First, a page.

[Marxism] A Storm Forces Houston, the Limitless City, to Consider Its Limits

Louis Proyect lnp3 at panix.com
Thu Aug 31 07:01:53 MDT 2017


(This article is must-reading. The bottom line is that Houston was a bad 
idea from an ecological standpoint. As I will be pointing out in a 
Counterpunch article tomorrow, so were New Orleans and New York City 
particularly because of their hell-bent drive to remove all of the 
natural barriers to flooding such as prairie grass and wetlands.)


NY Times, August 31, 2017
A Storm Forces Houston, the Limitless City, to Consider Its Limits
By MANNY FERNANDEZ and RICHARD FAUSSET

HOUSTON — Not long after a pair of New York real estate speculators 
founded this city on the banks of a torpid bayou in the 1830s, every 
home and every business flooded. Though settlers tried draining their 
humid, swampy, sweltering surroundings, the inundations came again and 
again, with 16 major floods in the city’s first century.

And yet somehow, improbably, Houston not only survived but prospered — 
and it sprawled omnivorously, becoming the nation’s fourth-largest city 
and perhaps its purest model of untrammeled growth.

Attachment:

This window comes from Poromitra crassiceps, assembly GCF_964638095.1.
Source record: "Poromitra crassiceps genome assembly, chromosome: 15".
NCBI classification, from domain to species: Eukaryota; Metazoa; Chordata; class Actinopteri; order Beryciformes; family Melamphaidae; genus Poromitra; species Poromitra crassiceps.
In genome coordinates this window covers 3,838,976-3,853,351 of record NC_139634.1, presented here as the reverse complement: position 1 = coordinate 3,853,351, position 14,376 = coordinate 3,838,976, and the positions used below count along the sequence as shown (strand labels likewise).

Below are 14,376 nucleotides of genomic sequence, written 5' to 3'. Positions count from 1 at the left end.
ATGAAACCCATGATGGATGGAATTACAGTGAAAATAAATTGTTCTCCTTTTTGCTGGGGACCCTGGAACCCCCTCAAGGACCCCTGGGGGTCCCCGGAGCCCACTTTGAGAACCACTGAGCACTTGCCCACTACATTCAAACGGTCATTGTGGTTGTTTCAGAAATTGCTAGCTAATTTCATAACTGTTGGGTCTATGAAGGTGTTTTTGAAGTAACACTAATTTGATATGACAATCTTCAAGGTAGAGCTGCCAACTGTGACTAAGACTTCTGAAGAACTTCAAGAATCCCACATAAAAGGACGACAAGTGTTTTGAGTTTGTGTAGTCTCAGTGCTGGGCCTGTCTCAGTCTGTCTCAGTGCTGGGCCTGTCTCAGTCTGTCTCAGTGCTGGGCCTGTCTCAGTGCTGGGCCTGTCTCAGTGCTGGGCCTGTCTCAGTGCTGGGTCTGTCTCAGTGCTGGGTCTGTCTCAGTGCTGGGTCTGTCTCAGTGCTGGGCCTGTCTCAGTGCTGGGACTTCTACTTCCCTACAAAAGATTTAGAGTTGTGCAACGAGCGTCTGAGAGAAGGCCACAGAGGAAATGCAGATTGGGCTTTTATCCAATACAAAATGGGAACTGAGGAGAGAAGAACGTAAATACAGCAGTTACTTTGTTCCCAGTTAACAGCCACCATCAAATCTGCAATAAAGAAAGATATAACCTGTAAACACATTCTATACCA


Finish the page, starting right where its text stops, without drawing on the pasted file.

When Hurricane Katrina devastated New Orleans, the disaster played out 
in an eccentric anachronism, a city of modest economic heft proudly 
tethered to its exotic past. But Harvey has inundated a city perpetually 
looking to the future, a place built on boundless entrepreneurialism, 
the glories of air conditioning, a fierce aversion to regulation and a 
sense of limitless possibility.

The result has been a uniquely American success story, the capital of 
the world’s petroleum industry, and the place that sent a man to the 
moon, built the world’s biggest medical center and became a model of 
dizzying multiculturalism, with 145 languages spoken.

But Harvey’s staggering flooding is raising very un-Houstonian questions 
about whether there are, in fact, limits to the Houston model of 
perpetual growth, and whether humans can push nature only so far before 
nature pushes back with catastrophic force.

Though its breakneck development culture and lax regulatory environment